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# 9.2: Gravitational Radiation (Part 1)

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## Empirical Evidence

The first strong empirical evidence of gravitational waves came in 1982. The Hulse-Taylor system (section 6.2) contains two neutron stars orbiting around their common center of mass, and the period of the orbit is observed to be decreasing gradually over time (Figure 9.2.1). This is interpreted as evidence that the stars are losing energy to radiation of gravitational waves.4 As we’ll see later, the rate of energy loss is in excellent agreement with the predictions of general relativity.

An even more dramatic, if less clearcut, piece of evidence is Komossa, Zhou, and Lu’s observation5 of a supermassive black hole that appears to be recoiling from its parent galaxy at a velocity of 2650 km/s (projected along the line of sight). They interpret this as evidence for the following scenario. In the early universe, galaxies form with supermassive black holes at their centers. When two such galaxies collide, the black holes can merge. The merger is a violent process in which intense gravitational waves are emitted, and these waves carry a large amount of momentum, causing the black holes to recoil at a velocity greater than the escape velocity of the merged galaxy.

Although the energy loss from systems such as the Hulse-Taylor binary provide strong evidence that gravitational waves exist and carry energy, physicists and astronomers still wanted to detect them directly, and serious attempts to design and build such systems began around 1962. The design that finally achieved success used interferometers which detect oscillations in the lengths of their own arms. The first gravitational-wave event was detected, by this method, in 2016, by the Advanced LIGO collaboration.6 The event is believed to have been the result of the collision of two black holes.

Figure $$\PageIndex{2}$$ - The gravitational waveform observed in 2016 by Advanced Ligo.

In 2017, an event interpreted as the collision of two neutron stars was detected by both gravitational and electromagnetic radiation, verifying to high precision that gravitational waves propagate at c.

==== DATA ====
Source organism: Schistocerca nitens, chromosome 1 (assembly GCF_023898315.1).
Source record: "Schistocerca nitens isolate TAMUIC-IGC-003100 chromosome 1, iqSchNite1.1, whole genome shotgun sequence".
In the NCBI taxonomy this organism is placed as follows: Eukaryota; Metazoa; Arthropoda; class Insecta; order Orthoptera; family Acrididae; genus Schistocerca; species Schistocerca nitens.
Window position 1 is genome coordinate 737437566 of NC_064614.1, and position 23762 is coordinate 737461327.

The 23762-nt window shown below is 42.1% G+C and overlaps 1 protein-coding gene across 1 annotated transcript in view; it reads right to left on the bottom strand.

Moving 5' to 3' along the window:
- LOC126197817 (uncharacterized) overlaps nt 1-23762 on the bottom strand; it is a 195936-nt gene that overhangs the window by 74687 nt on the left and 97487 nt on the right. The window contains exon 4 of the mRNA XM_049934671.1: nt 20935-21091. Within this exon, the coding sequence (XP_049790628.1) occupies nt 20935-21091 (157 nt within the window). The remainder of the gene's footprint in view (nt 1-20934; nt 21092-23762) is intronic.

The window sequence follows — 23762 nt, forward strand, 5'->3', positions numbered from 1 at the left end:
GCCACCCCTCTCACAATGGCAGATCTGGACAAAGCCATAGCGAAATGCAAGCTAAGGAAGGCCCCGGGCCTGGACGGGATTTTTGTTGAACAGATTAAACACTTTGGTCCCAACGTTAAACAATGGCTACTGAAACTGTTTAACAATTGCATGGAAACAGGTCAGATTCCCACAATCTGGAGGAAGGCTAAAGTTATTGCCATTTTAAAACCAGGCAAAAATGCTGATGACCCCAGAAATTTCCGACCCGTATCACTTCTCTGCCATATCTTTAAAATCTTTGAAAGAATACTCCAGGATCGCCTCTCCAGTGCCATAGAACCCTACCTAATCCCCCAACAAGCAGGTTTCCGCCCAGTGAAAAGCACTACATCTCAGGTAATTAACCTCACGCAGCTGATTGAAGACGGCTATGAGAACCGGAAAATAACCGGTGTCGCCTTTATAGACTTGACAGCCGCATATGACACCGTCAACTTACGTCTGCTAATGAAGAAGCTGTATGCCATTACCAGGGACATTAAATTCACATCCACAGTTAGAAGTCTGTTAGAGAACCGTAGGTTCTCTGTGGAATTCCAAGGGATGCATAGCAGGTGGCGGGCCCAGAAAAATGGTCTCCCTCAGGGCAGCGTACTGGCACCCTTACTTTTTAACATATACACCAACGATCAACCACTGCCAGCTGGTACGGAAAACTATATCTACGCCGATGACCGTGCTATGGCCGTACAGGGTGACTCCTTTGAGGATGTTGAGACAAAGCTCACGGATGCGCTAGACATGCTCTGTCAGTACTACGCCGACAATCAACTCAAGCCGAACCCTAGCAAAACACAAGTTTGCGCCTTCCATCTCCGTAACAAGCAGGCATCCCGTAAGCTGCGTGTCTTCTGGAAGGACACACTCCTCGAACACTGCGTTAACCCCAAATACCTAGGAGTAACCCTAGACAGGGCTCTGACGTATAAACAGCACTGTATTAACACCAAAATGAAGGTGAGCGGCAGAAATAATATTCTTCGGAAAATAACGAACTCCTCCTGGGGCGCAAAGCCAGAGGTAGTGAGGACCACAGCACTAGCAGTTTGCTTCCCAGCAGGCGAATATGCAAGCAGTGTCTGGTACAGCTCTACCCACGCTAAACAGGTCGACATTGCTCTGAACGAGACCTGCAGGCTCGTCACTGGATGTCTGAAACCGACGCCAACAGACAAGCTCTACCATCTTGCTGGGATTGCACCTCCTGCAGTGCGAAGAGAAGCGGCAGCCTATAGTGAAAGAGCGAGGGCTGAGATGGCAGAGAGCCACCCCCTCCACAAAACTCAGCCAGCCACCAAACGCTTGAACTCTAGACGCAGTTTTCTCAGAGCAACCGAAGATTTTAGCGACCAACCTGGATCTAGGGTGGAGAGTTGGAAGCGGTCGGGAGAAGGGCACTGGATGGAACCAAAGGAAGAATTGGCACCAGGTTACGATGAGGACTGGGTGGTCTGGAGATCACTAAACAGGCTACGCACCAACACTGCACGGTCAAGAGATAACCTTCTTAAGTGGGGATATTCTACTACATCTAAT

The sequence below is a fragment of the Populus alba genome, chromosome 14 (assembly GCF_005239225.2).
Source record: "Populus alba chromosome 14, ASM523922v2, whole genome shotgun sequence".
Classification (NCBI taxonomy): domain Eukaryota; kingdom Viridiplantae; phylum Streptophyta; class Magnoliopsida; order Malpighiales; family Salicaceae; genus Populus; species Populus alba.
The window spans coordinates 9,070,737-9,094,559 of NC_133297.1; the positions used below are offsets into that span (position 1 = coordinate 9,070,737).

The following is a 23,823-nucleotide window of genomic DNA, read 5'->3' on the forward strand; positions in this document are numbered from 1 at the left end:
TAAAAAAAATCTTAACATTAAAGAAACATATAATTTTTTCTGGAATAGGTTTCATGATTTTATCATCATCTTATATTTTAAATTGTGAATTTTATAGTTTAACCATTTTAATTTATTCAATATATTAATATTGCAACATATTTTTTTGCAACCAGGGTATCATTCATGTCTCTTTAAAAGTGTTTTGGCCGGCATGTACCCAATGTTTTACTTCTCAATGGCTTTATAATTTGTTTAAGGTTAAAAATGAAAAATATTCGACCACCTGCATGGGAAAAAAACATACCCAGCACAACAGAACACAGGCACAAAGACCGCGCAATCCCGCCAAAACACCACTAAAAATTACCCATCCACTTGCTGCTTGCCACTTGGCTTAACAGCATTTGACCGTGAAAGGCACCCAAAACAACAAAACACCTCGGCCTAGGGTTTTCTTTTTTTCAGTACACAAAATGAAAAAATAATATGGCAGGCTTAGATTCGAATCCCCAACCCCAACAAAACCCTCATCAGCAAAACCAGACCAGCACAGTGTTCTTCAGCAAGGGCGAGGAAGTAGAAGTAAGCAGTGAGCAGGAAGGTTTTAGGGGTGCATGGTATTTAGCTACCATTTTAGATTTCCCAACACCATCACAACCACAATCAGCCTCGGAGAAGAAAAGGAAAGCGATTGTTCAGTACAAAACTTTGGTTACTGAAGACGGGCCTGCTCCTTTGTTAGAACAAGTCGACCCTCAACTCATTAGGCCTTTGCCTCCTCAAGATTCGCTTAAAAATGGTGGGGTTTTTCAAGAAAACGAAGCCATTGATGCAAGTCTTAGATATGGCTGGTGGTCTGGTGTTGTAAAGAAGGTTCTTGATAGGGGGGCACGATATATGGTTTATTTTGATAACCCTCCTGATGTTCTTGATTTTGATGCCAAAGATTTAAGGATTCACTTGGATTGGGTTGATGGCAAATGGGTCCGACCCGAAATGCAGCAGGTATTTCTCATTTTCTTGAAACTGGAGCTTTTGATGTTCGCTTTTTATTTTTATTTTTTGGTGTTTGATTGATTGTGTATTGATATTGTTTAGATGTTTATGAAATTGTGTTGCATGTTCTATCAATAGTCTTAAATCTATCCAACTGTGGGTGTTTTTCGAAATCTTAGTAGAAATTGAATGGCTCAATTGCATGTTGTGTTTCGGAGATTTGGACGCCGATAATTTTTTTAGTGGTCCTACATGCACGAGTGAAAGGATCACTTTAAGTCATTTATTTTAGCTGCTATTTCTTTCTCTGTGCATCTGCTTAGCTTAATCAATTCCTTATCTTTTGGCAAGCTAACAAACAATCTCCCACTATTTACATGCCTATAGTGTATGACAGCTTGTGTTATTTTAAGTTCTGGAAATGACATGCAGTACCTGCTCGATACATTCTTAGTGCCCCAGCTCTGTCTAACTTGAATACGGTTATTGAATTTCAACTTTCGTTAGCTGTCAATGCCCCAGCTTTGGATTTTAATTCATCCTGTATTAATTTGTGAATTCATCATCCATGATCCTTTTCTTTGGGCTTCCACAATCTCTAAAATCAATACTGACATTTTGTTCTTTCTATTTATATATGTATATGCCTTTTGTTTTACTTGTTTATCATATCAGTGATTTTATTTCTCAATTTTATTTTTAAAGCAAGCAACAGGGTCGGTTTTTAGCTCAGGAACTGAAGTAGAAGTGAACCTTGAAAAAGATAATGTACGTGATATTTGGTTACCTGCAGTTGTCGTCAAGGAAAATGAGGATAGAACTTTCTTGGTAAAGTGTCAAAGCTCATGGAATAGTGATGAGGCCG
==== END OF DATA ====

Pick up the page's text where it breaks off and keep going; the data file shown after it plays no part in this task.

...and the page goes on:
Although the earlier 2016 collision of black holes did not directly compare the propagation of light and gravity, it provided a different kind of check on the propagation of gravitational waves at c. The waveform detected in this event was a “chirp” that glided up in frequency as the black holes spiraled toward one another and sped up. Since the wave was in transit for over a billion years, and the waveform lasted a fraction of a second, it follows that gravitational waves within this frequency range all travel at very nearly the same velocity, i.e., there is a very tight upper limit on the dispersion of gravitational waves.

A complementary space-based system, LISA, has been proposed for launch in 2020, but its funding is uncertain. The two devices would operate in complementary frequency ranges (Figure 9.2.3). A selling point of LISA is that if it is launched, there are a number of sources in the sky, with known properties, that are known to be easily within its range of sensitivity.7 One excellent candidate is HM Cancri, a pair of white dwarfs with an orbital period of 5.4 minutes, shorter than that of any other known binary star.8

## Energy Content

Even without performing the calculations for a system like the Hulse-Taylor binary, it is easy to show that if such waves exist, they must be capable of carrying away energy. Consider two equal masses in highly elliptical orbits about their common center of mass, Figure 9.2.4. The motion is nearly one-dimensional. As the masses recede from one another, they feel a delayed version of the gravitational force originating from a time when they were closer together and the force was stronger. The result is that in the near-Newtonian limit, they lose more kinetic and gravitational energy than they would have lost in the purely Newtonian theory. Now they come back inward in their orbits. As they approach one another, the time-delayed force is anomalously weak, so they gain less mechanical energy than expected. The result is that with each cycle, mechanical energy is lost. We expect that this energy is carried by the waves, in the same way that radio waves carry the energy lost by a transmitting antenna.9

Note